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Low entropy technologies aim to reduce their impact on the environment while maximizing their impact on the quality of life. They are the "how to" of sustainable development. At ReSource, we have a particular focus on waste management processes and technologies. By rethinking the processes and technologies we use in the creation and for the disposition of waste, we can stop pollution and start recycling; finding health, economic, and environmental benefits along the way.

We advocate for and support low entropy systems; non-depleting, non-wasting, non-polluting technologies. These include zero discharge waste treatment technologies, greywater recycling systems, new energy technologies, and alternative building materials and designs.

ReSource Composting Toilets:
integrating design, beauty, and sustainable maintenance

The ReSource Composting Toilet is a low maintenance organic waste treatment system which uses natural, biological decomposition to convert toilet waste into safe fertilizers. This aerobic process reduces the volume of material inside the composting chamber by 95%. Modeled after the Clivus Multrum, our toilets have proven effective in both wealthy and poor communities. They can be built or manufactured with varying degrees of sophistication; including dry and low-flush units.

In the ReSource Composting Toilet, a small amount of thoroughly decomposed material, a humus and excellent soil conditioner, settles to the bottom of the composting chamber and is removed via an access door at the front of the chamber. Twenty-five uses a day will produce about two cubic feet of this compost after two years.

A valuable liquid end-product is captured at the bottom of the tank, in a separate storage container. Urine moves through a nitrification bed inside the compost chamber and breaks down into an odorless, pathogen-free, and stable fertilizer. A family of six can expect to capture between 100 to 500 liters a year, depending on usage and evaporation.

Disease causing organisms in the waste pile are not killed by heat. Rather, they die because conditions inside the composting toilet are not favorable to their growth and because they are consumed by an active population of decomposer organisms. Fifty years of testing of this style composting toilet confirms that it meets vigorous health standards.

Maintenance must be managed. It should not be left to individual households, no matter the education or training initiatives. Households can and should be expected to lend a hand, but just as a plumber is called to fix your flush toilet, people with composting toilets should have a trained and reliable expert on which they can call for help.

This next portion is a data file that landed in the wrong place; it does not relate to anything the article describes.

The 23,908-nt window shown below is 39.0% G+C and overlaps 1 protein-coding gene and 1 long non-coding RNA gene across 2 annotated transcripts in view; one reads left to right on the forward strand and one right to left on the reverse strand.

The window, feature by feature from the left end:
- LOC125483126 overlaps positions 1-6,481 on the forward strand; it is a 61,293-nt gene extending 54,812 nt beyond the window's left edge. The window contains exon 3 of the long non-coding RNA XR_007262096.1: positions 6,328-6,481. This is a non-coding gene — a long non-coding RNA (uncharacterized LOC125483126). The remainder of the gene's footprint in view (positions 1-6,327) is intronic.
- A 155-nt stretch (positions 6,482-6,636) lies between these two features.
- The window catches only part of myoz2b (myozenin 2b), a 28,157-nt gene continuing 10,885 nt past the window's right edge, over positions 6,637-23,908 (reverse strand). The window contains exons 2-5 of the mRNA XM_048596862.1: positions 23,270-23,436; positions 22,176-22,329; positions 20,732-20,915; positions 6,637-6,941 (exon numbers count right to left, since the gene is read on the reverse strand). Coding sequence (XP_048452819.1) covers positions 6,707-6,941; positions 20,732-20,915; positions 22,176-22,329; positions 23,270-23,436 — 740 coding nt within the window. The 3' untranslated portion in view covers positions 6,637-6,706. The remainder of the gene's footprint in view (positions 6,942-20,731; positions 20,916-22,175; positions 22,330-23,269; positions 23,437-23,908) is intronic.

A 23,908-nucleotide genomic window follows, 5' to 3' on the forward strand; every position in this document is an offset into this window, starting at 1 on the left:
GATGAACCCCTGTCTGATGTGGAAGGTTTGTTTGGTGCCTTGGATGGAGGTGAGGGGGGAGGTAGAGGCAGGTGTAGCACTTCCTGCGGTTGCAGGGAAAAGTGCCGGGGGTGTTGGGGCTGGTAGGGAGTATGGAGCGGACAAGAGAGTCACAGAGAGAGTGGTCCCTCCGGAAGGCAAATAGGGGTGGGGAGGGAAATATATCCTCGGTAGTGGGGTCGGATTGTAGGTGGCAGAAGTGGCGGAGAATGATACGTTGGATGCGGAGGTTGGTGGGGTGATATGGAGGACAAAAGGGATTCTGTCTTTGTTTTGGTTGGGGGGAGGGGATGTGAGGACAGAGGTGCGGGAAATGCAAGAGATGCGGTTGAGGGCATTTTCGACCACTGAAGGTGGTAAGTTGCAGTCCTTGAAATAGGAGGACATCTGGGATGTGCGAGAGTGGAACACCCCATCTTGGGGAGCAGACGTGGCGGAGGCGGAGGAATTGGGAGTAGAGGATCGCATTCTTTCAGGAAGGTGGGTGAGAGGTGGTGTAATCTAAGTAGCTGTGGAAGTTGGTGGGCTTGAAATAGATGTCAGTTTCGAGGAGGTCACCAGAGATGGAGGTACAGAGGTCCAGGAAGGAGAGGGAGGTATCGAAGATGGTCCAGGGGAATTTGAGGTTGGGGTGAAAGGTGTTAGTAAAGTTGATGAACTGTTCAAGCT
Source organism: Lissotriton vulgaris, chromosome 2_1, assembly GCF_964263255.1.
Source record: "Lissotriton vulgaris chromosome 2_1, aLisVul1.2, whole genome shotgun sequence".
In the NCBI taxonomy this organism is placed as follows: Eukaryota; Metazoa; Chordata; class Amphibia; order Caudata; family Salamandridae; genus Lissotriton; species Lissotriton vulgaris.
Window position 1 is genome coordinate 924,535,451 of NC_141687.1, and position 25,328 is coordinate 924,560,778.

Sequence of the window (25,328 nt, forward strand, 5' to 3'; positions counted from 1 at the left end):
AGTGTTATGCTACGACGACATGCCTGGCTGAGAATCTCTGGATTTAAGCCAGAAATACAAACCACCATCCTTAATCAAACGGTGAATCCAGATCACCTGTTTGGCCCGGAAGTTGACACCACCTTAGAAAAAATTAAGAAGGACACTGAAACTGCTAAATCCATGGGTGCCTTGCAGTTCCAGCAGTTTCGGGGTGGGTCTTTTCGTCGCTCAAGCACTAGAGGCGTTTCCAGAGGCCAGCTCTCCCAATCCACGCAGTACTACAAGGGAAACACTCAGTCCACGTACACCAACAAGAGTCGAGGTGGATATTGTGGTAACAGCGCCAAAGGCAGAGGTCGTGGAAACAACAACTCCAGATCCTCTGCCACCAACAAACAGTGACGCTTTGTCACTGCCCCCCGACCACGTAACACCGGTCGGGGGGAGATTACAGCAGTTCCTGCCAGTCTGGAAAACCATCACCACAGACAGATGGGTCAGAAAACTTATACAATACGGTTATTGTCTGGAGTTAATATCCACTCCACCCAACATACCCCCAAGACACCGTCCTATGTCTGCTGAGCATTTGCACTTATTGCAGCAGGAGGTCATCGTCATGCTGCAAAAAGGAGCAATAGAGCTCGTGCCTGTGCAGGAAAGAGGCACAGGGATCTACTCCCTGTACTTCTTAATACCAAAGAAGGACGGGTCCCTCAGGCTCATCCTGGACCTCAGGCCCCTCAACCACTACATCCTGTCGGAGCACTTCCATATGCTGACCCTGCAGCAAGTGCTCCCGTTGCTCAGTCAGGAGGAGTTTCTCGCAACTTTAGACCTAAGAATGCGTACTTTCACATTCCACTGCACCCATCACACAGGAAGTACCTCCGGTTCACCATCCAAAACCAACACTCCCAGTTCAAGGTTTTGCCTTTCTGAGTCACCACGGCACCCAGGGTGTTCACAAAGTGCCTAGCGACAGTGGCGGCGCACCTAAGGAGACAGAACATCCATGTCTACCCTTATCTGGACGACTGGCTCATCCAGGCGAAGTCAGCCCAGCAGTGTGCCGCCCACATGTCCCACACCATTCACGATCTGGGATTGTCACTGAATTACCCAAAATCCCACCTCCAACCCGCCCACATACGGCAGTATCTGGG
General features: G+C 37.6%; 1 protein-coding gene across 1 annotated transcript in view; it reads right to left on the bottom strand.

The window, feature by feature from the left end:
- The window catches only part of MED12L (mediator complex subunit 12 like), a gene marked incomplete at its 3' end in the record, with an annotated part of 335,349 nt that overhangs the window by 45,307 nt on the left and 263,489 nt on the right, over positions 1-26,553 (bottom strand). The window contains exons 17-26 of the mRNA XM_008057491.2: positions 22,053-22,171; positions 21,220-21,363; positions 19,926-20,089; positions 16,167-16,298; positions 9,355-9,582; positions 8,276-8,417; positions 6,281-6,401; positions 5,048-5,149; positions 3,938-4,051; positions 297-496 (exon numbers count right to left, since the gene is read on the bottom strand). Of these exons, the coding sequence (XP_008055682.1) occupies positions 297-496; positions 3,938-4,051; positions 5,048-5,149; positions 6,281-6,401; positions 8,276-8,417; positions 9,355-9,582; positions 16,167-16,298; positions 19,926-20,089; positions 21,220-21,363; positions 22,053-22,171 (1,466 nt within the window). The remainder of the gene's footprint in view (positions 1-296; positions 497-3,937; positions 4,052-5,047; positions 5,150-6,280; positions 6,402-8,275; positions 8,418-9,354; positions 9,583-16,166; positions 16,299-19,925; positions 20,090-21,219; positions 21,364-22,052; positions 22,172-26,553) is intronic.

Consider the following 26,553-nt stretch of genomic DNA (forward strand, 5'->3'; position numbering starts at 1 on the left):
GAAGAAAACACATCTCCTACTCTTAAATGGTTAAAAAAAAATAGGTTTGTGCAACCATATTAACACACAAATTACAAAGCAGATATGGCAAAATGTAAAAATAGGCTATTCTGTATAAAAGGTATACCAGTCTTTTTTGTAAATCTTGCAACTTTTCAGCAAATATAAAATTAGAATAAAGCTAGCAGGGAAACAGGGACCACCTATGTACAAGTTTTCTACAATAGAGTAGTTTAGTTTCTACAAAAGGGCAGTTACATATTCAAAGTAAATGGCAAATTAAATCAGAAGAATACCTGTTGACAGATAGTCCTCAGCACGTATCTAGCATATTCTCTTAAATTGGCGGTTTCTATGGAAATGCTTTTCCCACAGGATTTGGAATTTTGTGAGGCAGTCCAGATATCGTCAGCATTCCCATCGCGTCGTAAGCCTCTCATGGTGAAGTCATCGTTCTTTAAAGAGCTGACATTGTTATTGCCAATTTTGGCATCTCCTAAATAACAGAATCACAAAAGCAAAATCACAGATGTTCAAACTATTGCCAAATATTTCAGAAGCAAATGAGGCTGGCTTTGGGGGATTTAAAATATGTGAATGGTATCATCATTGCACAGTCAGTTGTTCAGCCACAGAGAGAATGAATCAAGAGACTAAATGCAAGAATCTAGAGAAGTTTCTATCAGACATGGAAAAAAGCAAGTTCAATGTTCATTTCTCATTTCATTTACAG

How a Composting Toilet Works

How a Composting Toilet Works in Spanish

Greywater treatment and recycling

Any water that has been used in the home, with the exception of water from the toilet, is called greywater. In the United States, greywater by and large goes to sewers or septic tanks. In the Third World, it runs into the streets or is piped to rivers and lakes. The safe and ecological way to treat greywater is to use it as irrigation water, utilizing its nutrient value while saving fresh water for other uses. This means taking greywater out of sewers, septic tanks, and gutters and feeding it to plants through landscape irrigation.

A number of different systems exist to take the greywater from the house and efficiently deliver it to plants. The best system is determined by the site characteristics, the volume of greywater produced, your objectives for its use, the regulatory climate, material availability, and cost.

To see an example of our greywater work, see Oasis Design's web page on our greywater work in Maruata, Mexico. Oasis is a RILES partner. Since 2001, RILES has been working in Maruata with Art Ludwig and Oasis Design to help this community at "a development crossroad" make choices about which direction it will take in its growth and development plan. For more on Maruata, see Maruata at the Crossroads, a book on the Oasis website. Complimentary copies for qualifying institutions and communities are available from RILES.

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179 Boylston Street
Jamaica Plain, MA 02130 USA Last updated: 17-May-2008
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© 2007 The ReSource Institute for Low Entropy Systems